Having blues legend Freddie King as an older brother was a great way into a successful life as a blues musician. But for Benny Turner, the path to the top has contained numerous twists and turns before satisfaction was attainable. In other words, his life has been a lot like a blues song.
Coming from a musical family was a huge lift for young Benny. If you’re a blues fan, you very probably know a great deal about Benny’s big brother Freddie King, but interestingly enough, the passion and instruction needed to become a guitar player came not from Freddie but from their mother Ella Mae (King) Turner. Her brothers Leon and Leonard King also played a role in providing musical guidance.But while Freddie’s ambition as a budding star took root early, young Benny was content to be a fan of the music and the older brother he loved. A radio show called “In the Groove” broadcast to their hometown of Glimmer Texas helped both boys develop a fondness for the music by introducing them to such giants as Charles Brown, Hank Williams, T-Bone Walker and Louis Jordan.
In the 50s, a family move to Chicago expanded their musical vocabulary even more and provided them both with opportunities to cut their teeth in local bands – both on guitar. But fate intervened and complicated matters. When Freddie’s bass player, Robert Elem was unavailable for a gig at the Squeeze Club, a last minute replacement was needed. And who better to turn to than his trusted younger brother, Benny? Benny came through and won more than the gratitude of his big brother. He won himself a job on a previously unfamiliar instrument. Soon he was playing bass in his brother’s band at regular gigs at The Squeeze Club as well as Walton’s Corner.
His work at Walton’s Corner led to another key turning point in his career on this new instrument. He met R & B singer Dee Clark and was promptly invited to become a part of her road band. This opportunity brought Benny to such enormous venues as New York’s Apollo Theater, the Uptown Theater in Philadelphia and the Chicago’s own Regal Theater.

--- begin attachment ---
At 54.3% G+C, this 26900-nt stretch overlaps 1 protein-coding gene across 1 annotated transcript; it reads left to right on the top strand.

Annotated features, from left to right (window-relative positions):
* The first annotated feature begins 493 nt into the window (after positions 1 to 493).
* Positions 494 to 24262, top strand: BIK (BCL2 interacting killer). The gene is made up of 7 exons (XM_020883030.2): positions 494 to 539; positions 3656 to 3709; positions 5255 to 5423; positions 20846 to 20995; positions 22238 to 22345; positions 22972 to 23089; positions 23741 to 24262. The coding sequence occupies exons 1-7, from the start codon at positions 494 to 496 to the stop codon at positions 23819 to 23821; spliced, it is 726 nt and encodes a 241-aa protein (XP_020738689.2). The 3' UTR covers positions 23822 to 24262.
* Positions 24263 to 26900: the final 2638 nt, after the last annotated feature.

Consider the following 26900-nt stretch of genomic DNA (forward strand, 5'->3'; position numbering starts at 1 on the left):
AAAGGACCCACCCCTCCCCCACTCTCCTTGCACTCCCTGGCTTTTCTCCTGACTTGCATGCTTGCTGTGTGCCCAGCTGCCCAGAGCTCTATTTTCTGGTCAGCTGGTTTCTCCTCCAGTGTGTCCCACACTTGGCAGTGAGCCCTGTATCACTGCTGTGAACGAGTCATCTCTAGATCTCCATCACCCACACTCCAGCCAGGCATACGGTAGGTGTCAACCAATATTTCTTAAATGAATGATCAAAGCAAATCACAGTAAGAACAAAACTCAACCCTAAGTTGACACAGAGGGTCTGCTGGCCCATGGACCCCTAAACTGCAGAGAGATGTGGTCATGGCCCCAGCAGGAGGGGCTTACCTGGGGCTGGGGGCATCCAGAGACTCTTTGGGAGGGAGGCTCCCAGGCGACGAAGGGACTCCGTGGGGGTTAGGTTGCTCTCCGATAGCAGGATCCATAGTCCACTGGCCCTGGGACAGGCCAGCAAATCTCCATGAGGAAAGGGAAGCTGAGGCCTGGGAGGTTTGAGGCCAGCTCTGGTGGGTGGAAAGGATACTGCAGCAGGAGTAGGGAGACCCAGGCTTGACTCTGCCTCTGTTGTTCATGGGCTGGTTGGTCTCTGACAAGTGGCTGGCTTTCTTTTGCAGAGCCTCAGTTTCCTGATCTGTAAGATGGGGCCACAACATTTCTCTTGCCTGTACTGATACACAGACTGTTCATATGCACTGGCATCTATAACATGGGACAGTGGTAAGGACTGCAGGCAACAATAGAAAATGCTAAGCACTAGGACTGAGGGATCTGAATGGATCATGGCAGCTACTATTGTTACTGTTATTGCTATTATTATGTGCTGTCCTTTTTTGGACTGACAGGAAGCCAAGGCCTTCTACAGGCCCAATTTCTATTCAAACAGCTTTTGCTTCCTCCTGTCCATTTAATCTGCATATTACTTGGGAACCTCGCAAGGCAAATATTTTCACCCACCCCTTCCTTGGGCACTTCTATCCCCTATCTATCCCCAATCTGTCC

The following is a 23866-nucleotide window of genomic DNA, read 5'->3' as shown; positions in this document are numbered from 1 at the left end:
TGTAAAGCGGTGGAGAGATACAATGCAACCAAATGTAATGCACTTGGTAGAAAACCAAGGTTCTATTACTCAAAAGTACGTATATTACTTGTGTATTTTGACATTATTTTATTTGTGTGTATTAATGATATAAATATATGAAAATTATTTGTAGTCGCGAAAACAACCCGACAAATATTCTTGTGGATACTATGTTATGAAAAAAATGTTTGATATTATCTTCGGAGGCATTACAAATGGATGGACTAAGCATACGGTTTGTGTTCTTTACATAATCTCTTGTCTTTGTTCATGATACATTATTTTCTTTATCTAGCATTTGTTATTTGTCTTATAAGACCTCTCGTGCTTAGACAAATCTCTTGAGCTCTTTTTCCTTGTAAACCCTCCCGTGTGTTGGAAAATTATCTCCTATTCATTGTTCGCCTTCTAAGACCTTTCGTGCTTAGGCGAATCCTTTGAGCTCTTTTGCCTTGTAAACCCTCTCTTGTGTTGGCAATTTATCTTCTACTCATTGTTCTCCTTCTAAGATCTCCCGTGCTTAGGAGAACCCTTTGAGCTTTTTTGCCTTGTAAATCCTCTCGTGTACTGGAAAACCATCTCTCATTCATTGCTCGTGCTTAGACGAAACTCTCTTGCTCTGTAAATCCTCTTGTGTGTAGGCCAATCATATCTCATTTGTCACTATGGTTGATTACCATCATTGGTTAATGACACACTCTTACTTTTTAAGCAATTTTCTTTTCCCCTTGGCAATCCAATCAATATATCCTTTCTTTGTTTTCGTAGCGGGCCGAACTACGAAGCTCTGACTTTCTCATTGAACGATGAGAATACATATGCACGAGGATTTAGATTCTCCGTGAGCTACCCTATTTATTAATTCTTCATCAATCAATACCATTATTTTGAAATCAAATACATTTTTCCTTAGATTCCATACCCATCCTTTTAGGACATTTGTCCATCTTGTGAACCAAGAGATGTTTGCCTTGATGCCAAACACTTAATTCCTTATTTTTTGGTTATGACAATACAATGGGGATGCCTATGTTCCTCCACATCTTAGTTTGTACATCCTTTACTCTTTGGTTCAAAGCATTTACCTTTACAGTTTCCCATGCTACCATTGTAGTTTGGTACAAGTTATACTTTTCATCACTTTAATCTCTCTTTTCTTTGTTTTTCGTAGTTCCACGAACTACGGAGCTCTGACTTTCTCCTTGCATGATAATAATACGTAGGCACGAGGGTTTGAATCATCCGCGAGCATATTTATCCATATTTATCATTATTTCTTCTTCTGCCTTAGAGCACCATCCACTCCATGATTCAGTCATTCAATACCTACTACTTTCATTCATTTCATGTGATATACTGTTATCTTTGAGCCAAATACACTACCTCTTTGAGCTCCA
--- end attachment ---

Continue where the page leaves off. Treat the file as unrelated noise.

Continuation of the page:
Next came a stint with the renown gospel band the Soul Stirrers. And with this new job, came controversy.
The electric bass was not fully accepted in the world of gospel, but band manager Jesse Farley, impressed by young Benny’s skill, insisted on his inclusion. Many feel this influenced the musical direction of gospel music to this day.
The 60s and 70s brought brothers Freddie and Benny back into the same outfit. For Benny this meant playing popular festivals and opening for such huge acts as Dionne Warwick, B.B. King and Eric Clapton. But in 1976 tragedy struck. Benny’s older brother, mentor, best friend and band mate died at 42.
The next few years were full of heartache, with Benny living a reclusive life, away from music and away from the fans who had come to love him.
When approached by another Chicago blues legend, Mighty Joe Young, Benny seized the opportunity to return to the world of the blues. The years in Young’s band were wonderful, giving Benny a chance to get back to the world he’d fallen in love with as a child.
Exploring his depth as a vocalist, songwriter, arranger and, of course, bass player, his solo recordings have added to his extraordinary legacy in the blues world. And given the long and winding path of his life, it should surprise no one that his songs have included an album called “A Tribute to my Brother Freddie King,” as well as a standard called “When She’s Gone,” dedicated to Ella Mae King Turner, the woman who literally and figuratively gave birth to a family legacy in the blues.